Hi, sorry I'm a complete noob to graphics cards, but I am trying to buy a desktop and a graphics card. I've decided on buying either the Radeon HD 5670 or Radeon HD 6670 from reading the Best Graphics Cards Jan 2012 column on Tom's hardware (http://www.tomshardware.com/reviews/gaming-graphics-car...), but I was wondering what one of the statements meant:
The Radeon HD 6670 isn't really much of an upgrade over the Radeon HD 5670. However, we're going to give it an honorable mention for being the fastest card (at least compared to reference versions from AMD and Nvidia) that doesn't require an auxiliary PCIe power cable. That is to say its power requirements are entirely satisfied by a second-generation PCI Express x16 slot.
Does this imply if I buy a Radeon HD 5670, I have to also buy an auxilliary PCIe power cable, whatever that is? If so, how much are these cables usually? The ATI website says the requirement for 5670 is PCI Express® based PC is required with one X16 lane graphics slot available on the motherboard.
Also, does the 6670 save me more power costs in the long run since it can be satisfied by a second-generation PCIe x16 slot? It says max TDP for 5670 is 61W and max TDP for 6670 is 66W.
If you purchase an HD5670 (or any card for that matter) that requires auxiliary power, the card *should* come with a cable/adapter for your power supply and that is only needed if your power supply doesn't already have the proper power cable (PCIE 6-pin/PCIE 8-pin).
Neither card needs an auxiliary PCI Express power connector. It is a six pin (or 6+2 pin) connector found on most PSUs at or over around 400W.
The HD6670 is more powerful than the HD5670, but some would say not enough to justify its higher price. Personally, I think it IS justified, and here's why:
With a high-end card (e.g. a HD6970) that is already giving you 80+ FPS in a game, another few FPS makes no meaningful difference. On what many consider a low-end card like a HD6670, you're having to lower settings to get playable frame rates, so an extra few FPS may mean the difference on whether or not a certain setting can be used enjoyably, or even if the game is playable at all.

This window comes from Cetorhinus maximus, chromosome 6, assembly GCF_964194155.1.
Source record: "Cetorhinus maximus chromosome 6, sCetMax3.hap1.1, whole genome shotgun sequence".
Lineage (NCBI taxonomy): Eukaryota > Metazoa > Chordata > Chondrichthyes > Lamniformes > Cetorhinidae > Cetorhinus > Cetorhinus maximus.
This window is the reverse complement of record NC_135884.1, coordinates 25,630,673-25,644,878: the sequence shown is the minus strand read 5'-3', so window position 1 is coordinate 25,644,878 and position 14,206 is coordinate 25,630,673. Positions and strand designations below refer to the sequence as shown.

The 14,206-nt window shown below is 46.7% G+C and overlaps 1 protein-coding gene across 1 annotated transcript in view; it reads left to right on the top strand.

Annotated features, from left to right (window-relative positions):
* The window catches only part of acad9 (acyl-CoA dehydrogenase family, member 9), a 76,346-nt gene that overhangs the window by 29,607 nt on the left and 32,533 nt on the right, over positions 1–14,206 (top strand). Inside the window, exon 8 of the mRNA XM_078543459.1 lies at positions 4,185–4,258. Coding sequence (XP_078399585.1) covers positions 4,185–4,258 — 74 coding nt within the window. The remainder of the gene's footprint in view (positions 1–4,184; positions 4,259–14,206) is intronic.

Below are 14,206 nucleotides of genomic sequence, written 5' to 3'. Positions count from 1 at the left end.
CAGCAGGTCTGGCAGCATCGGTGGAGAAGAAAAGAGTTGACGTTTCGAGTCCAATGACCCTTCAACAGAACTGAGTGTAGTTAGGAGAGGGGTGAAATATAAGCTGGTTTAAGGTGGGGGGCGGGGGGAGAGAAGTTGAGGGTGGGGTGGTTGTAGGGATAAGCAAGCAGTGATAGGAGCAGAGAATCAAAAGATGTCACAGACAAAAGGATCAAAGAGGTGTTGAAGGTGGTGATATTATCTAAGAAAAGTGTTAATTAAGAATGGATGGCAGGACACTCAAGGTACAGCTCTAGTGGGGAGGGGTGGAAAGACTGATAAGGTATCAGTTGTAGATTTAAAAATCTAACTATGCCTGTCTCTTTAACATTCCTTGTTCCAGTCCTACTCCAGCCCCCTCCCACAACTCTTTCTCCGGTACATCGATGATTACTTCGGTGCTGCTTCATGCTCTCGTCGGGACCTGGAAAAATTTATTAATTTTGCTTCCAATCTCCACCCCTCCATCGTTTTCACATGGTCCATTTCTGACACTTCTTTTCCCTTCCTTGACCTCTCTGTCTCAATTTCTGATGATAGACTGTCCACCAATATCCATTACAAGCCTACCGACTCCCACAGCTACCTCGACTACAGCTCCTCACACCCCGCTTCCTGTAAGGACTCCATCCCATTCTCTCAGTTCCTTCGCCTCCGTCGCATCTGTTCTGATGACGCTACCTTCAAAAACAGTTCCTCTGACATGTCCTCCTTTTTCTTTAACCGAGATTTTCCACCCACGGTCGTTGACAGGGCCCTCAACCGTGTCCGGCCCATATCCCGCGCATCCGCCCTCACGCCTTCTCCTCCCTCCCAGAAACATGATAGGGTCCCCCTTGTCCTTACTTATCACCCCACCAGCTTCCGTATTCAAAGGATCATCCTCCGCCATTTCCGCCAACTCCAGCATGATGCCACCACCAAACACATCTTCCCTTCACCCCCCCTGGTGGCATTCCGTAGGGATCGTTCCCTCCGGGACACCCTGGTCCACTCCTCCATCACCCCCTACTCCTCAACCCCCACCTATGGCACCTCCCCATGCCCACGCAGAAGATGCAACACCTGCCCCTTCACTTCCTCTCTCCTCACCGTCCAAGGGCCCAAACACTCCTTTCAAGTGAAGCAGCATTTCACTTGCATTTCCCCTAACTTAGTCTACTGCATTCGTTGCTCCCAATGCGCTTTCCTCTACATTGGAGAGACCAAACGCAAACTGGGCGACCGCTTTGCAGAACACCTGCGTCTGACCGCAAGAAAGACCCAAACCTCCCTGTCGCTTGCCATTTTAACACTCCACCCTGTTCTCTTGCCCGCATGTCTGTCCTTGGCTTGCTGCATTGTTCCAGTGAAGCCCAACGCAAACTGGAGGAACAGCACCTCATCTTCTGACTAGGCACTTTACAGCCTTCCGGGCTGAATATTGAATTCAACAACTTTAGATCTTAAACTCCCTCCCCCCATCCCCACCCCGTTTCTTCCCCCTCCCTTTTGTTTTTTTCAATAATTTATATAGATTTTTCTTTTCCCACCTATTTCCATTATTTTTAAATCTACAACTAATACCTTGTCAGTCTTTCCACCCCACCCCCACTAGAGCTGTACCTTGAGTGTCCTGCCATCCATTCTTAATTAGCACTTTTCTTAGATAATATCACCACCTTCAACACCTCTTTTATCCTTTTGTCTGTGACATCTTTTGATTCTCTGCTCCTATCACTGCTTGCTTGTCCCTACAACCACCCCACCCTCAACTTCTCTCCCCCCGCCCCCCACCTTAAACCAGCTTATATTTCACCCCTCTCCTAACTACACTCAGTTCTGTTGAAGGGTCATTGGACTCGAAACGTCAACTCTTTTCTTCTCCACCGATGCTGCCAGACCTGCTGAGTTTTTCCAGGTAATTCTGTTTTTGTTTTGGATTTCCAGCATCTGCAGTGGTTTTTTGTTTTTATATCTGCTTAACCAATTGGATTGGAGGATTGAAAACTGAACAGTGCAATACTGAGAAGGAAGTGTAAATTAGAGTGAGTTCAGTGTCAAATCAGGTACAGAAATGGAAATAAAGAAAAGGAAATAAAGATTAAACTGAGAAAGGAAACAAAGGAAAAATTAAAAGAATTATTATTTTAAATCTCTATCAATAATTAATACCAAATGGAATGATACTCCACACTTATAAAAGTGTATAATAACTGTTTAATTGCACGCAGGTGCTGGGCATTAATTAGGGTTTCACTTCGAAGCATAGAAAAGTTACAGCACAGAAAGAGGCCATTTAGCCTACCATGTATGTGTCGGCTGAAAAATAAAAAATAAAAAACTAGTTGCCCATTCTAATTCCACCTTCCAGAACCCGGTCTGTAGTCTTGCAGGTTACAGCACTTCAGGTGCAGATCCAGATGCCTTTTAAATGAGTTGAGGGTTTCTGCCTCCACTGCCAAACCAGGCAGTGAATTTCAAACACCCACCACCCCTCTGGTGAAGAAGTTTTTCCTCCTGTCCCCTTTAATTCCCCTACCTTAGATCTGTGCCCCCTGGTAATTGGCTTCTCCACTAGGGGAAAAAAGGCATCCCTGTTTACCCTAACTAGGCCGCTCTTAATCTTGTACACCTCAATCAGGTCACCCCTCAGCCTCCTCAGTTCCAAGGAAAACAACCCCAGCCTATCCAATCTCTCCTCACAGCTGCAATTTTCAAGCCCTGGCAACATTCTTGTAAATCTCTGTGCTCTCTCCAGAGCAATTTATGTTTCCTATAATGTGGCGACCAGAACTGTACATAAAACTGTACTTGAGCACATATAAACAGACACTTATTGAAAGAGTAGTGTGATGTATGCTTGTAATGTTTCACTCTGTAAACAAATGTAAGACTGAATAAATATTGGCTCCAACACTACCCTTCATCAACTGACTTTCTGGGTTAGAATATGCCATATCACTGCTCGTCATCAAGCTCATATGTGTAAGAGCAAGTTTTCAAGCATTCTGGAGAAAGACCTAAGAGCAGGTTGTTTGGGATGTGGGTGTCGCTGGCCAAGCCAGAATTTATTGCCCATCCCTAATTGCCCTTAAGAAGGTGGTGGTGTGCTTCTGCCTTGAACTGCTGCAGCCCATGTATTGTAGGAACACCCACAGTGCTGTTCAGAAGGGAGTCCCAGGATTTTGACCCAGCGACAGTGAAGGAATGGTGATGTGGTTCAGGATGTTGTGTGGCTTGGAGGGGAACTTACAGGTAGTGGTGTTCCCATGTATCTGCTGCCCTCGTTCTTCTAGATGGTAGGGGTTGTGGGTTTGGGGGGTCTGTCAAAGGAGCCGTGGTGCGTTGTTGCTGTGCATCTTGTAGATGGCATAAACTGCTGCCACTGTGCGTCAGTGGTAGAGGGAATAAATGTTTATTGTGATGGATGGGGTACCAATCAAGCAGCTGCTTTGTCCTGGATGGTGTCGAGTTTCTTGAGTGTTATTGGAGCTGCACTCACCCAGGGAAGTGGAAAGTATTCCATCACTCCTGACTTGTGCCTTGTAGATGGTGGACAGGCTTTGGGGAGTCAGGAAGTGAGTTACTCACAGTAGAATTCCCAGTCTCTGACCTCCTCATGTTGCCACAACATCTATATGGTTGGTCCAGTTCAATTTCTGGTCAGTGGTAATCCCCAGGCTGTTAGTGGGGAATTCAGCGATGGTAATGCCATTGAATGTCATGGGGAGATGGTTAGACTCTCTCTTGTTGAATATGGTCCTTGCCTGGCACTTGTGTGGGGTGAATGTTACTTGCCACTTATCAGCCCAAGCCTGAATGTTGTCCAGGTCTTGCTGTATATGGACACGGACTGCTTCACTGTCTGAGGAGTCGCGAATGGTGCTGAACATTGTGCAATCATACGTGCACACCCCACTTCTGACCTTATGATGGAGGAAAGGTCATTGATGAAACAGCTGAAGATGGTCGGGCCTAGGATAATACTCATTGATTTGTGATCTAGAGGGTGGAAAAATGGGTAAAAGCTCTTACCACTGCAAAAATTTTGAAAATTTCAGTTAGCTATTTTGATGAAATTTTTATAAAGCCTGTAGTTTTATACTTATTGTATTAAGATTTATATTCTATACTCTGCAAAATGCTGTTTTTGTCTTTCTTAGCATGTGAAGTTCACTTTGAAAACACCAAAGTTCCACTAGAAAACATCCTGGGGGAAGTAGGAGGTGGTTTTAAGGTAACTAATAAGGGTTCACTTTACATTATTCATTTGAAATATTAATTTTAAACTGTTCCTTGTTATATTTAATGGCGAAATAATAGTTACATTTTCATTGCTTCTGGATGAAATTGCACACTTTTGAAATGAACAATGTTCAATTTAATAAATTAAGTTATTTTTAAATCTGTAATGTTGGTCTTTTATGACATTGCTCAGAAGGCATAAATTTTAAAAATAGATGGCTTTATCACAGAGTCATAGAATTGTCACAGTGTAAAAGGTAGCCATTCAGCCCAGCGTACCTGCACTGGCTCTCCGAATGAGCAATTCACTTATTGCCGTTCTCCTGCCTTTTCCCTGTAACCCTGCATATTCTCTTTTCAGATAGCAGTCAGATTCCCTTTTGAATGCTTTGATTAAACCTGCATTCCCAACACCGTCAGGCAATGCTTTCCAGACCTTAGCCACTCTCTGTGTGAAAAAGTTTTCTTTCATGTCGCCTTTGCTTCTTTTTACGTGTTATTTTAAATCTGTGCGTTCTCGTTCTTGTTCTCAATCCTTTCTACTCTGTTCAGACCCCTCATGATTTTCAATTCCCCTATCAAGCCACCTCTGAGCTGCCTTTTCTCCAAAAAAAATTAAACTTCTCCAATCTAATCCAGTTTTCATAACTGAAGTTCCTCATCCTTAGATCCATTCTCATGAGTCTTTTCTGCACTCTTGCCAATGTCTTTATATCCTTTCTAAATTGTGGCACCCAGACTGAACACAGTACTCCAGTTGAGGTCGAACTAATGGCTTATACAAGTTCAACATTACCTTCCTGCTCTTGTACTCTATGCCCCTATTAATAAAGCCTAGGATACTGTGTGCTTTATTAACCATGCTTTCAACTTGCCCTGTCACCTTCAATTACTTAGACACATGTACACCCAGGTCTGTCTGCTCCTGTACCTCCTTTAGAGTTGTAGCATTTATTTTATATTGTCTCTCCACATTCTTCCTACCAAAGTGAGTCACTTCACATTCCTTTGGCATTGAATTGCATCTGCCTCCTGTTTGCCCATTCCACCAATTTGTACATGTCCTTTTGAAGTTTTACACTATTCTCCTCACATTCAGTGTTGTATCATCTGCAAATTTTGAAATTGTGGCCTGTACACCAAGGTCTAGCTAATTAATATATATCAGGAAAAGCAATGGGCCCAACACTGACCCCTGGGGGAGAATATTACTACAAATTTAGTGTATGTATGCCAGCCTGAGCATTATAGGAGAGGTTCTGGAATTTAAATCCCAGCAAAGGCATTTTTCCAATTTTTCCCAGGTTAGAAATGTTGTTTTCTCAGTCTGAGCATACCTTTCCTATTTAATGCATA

In general, I recommend against the use of adapters. If a PSU doesn't have a PCIE power cable, chances are that it doesn't have enough amperage on its +12V rail(s) to power a stronger graphics card. Using one or more adapters will just kill it, and such cheap PSUs tend not to die alone, but might take your motherboard, hard drive, or that nice new GPU with it into the fiery abyss. There are a few exceptions, but they are often a case of using adapters to get a second PCIE power connector when the PSU already has one. A good example would be Tom's use of a 430W Antec Earthwatts PSU with an adapter to power a HD6870: http://www.tomshardware.com/reviews/phenom-ii-overclock...
It could be possible, that the card just runs solely off of PCI express power. Most of the time if the card needs PCI express 6 pin or 6+2 pint, the card will come with the connector. But Just make sure you PSU can handle any of those card which i'm sure u could run either of those cards off of the lowest 400 or 430 or 450 watt diablotek or whatever u run. but i do recommend a decent quality PSU for even the lowest grade cards. I have to systems, one is using a 550watt psu running a GTS 450 and a AMD Phenom X4 830. I am also running a GTX 560 ti SLI off of TX 750 with the new FX 6100 and a high end board. I have seen lots of people running stable at the lowest amount needed, however i don't recommend always doing it that way.
Basically, the standard rated power for a 6 pin pci-e connector is 75W. An 8 pin is 150W. The pci-e slot provides 75W. Doesn't look like either of those cards will require external pci-e power cables since they are below the standard 75W that the pci-e slot can provide. Most video cards will come with a pci-e power adapter in the box that will connect to one of your existing molex connectors if it is needed. I agree with jtt283 in regards to the adapters unless you know that the 12V rail on your power supply has a high enough amperage rating. This number is on the sticker on the side of your power supply. You will also find the amperage required for the card on the spec sheet.